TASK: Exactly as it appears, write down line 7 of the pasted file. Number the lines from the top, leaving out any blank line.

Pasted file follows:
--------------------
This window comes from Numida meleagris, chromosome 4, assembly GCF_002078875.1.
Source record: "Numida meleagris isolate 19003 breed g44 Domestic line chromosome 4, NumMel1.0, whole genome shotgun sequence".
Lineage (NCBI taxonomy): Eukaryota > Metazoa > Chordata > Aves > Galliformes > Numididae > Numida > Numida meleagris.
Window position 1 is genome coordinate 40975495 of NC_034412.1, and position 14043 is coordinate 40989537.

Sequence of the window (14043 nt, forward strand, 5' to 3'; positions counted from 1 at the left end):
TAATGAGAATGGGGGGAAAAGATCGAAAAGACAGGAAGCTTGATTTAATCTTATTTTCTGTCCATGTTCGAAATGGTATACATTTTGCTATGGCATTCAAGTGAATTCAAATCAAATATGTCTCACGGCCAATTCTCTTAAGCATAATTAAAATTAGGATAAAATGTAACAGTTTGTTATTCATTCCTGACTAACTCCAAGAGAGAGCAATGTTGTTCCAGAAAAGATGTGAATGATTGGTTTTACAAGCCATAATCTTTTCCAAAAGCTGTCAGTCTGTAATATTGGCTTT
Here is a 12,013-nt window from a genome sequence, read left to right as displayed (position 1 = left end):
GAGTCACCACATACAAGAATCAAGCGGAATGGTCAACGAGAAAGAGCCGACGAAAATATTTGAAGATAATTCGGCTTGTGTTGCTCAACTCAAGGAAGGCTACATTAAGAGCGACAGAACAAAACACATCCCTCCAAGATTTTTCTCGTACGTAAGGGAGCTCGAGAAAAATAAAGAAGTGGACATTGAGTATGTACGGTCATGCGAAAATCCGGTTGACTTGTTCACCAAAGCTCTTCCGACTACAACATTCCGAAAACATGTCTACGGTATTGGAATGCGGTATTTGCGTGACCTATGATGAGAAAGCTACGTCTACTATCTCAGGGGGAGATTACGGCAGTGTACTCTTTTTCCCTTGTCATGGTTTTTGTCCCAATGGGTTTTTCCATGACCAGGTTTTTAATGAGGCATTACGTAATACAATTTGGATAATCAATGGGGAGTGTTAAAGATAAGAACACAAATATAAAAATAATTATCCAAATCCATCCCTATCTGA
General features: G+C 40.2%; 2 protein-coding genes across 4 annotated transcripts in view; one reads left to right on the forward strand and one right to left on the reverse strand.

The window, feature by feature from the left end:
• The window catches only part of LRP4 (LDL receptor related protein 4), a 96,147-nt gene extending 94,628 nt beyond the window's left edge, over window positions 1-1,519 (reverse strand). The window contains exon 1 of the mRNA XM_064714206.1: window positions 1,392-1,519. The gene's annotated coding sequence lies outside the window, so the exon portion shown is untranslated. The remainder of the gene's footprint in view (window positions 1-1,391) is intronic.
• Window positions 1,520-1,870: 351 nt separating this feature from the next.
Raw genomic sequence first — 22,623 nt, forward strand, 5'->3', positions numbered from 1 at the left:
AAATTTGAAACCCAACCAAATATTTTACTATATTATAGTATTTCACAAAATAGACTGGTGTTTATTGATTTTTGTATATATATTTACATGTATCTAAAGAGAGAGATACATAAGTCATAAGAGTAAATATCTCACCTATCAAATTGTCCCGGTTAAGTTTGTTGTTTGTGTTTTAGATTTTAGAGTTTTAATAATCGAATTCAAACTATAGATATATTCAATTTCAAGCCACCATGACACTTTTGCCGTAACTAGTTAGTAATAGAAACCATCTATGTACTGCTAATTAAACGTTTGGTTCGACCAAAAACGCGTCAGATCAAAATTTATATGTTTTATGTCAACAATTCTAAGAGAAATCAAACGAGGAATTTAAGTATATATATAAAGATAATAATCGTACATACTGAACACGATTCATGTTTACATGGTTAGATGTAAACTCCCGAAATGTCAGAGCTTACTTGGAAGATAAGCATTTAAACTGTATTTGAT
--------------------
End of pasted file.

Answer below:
Here is a 12,013-nt window from a genome sequence, read left to right as displayed (position 1 = left end):